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Could Your Child’s Reading Difficulty Actually Be Dyslexia? How to Get Evaluated and Find Help

by Deborah Song

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The purpose behind a school identification is to determine if a child is eligible for special education, whereas the purpose behind a medical diagnosis is to understand the cause of symptoms to guide decision on treatment.

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The support and services your child may receive through school includes how and what students learn. For example, a student who has been identified with a learning disability might get extra time for work or tests and breaks throughout the day. They might also work in smaller groups or a quieter space and be required to do fewer problems on a page.

The range of professionals that can assist a child with dyslexia outside of school include reading specialists, speech-language pathologists, child psychologists, child neuropsychologists, and special education teachers. They employ specific teaching methods such as an approach called Orton-Gillingham (OG), which uses highly structured, sequential and multisensory.

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Reading specialists and speech-language pathologists also focus on phonological awareness, an early language skill that’s key to reading. They can also help with decoding, word recognition, spelling and reading fluency. If your child is getting specialized instruction through an IEP at school, it’s likely he’ll be taught these methods as well.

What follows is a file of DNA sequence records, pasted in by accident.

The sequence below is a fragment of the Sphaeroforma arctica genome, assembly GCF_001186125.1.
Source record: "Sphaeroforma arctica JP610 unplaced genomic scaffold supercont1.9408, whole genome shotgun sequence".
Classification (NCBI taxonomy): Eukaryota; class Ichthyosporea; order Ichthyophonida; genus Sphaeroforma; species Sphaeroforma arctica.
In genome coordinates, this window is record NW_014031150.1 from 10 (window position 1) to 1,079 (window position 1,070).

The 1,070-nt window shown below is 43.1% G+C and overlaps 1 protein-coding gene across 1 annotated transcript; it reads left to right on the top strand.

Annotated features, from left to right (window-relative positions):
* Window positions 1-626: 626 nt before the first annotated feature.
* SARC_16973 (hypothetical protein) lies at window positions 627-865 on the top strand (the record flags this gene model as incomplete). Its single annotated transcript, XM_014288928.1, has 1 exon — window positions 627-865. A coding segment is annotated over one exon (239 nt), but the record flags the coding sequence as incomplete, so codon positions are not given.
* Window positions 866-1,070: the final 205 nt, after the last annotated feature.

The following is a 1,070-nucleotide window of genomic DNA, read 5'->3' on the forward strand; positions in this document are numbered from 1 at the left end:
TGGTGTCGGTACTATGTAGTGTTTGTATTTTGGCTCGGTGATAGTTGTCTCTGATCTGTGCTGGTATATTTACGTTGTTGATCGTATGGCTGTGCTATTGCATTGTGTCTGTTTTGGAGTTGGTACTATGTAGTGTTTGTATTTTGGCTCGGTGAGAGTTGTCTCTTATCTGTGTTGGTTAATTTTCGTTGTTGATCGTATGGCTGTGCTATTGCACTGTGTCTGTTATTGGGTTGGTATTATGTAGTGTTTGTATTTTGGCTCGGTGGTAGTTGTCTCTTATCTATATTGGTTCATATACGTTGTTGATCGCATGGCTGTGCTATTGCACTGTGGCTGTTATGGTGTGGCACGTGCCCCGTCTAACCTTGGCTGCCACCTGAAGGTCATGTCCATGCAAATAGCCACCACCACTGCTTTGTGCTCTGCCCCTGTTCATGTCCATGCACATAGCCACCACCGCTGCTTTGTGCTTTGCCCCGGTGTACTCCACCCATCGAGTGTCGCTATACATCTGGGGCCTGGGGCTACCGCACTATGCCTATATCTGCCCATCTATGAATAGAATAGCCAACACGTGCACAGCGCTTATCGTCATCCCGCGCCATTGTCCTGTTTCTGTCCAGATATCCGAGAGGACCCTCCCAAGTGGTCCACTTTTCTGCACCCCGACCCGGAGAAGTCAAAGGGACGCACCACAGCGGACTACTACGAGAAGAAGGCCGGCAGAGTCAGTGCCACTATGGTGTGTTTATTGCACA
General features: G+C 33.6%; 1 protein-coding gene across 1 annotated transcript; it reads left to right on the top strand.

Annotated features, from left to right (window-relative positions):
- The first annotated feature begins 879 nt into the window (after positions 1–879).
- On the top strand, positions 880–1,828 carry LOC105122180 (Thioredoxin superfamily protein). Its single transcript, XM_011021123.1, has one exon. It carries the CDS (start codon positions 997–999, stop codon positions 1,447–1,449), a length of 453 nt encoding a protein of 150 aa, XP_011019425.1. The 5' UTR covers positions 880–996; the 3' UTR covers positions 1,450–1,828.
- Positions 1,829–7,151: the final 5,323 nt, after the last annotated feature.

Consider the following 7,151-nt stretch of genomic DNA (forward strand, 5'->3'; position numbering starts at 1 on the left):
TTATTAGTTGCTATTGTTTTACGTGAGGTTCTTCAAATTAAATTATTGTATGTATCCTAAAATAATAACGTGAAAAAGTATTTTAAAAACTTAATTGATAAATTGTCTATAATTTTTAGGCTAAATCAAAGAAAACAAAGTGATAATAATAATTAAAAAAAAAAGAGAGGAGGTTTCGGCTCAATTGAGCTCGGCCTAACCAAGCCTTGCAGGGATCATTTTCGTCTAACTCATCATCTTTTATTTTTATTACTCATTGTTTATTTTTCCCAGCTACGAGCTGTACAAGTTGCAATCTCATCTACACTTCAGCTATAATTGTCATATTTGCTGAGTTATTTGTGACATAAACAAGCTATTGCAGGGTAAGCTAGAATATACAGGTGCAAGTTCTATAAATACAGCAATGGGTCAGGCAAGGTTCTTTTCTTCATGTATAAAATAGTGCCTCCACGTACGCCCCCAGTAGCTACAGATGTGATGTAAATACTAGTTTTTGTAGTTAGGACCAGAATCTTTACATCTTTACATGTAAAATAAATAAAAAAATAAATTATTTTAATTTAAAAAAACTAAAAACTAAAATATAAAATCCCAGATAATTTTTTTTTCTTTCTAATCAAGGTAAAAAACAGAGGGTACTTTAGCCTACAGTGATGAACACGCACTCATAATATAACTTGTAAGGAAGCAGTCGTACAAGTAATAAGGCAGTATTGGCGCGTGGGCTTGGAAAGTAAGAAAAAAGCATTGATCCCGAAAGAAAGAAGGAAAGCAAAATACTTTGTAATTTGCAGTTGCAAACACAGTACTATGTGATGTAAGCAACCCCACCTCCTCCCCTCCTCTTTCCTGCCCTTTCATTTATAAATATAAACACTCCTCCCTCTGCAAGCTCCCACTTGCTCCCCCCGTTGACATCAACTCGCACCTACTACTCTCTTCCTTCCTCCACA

While there are no medications or medical treatments for dyslexia, studies show brain activity in people with dyslexia can change after they get proper tutoring. And scientists are learning more all the time. There is even a typeface [https://themighty.com/2014/11/christian-boer-invents-font-to-help-people-with-dyslexia-read/] that’s helping dyslexics differentiate more clearly between similar-looking letters. Understood.org is also an invaluable resource for children and people with dyslexia. But above all, early detection is one of the best things you can do for a child with dyslexia.

Deborah Song is a Canadian-born, Los Angeles-based writer, who obtained her master's in journalism from New York University. She is the founder of worklifeparent.com, and is passionate about helping parents find better work-life balance and proper support through community.

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